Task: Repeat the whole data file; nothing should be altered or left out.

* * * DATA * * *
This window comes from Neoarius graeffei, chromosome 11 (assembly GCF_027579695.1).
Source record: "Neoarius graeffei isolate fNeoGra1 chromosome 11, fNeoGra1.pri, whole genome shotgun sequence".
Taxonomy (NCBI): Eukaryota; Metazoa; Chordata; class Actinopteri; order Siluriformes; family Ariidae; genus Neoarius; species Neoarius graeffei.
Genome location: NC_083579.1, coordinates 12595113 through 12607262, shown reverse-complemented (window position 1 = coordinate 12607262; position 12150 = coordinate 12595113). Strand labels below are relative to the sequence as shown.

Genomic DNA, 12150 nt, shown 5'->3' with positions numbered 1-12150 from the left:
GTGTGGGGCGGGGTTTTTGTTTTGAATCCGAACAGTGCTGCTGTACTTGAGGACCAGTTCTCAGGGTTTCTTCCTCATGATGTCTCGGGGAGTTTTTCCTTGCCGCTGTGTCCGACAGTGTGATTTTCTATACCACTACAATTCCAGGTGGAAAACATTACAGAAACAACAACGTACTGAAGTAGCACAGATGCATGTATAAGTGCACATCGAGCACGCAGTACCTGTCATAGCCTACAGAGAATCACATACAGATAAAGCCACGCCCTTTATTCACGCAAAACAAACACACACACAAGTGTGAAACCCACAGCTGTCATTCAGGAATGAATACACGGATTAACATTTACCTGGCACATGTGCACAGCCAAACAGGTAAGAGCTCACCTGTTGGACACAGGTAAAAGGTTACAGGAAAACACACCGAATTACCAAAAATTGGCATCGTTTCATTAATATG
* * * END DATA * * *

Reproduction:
This window comes from Neoarius graeffei, chromosome 11 (assembly GCF_027579695.1).
Source record: "Neoarius graeffei isolate fNeoGra1 chromosome 11, fNeoGra1.pri, whole genome shotgun sequence".
Taxonomy (NCBI): Eukaryota; Metazoa; Chordata; class Actinopteri; order Siluriformes; family Ariidae; genus Neoarius; species Neoarius graeffei.
Genome location: NC_083579.1, coordinates 12595113 through 12607262, shown reverse-complemented (window position 1 = coordinate 12607262; position 12150 = coordinate 12595113). Strand labels below are relative to the sequence as shown.

Genomic DNA, 12150 nt, shown 5'->3' with positions numbered 1-12150 from the left:
GTGTGGGGCGGGGTTTTTGTTTTGAATCCGAACAGTGCTGCTGTACTTGAGGACCAGTTCTCAGGGTTTCTTCCTCATGATGTCTCGGGGAGTTTTTCCTTGCCGCTGTGTCCGACAGTGTGATTTTCTATACCACTACAATTCCAGGTGGAAAACATTACAGAAACAACAACGTACTGAAGTAGCACAGATGCATGTATAAGTGCACATCGAGCACGCAGTACCTGTCATAGCCTACAGAGAATCACATACAGATAAAGCCACGCCCTTTATTCACGCAAAACAAACACACACACAAGTGTGAAACCCACAGCTGTCATTCAGGAATGAATACACGGATTAACATTTACCTGGCACATGTGCACAGCCAAACAGGTAAGAGCTCACCTGTTGGACACAGGTAAAAGGTTACAGGAAAACACACCGAATTACCAAAAATTGGCATCGTTTCATTAATATG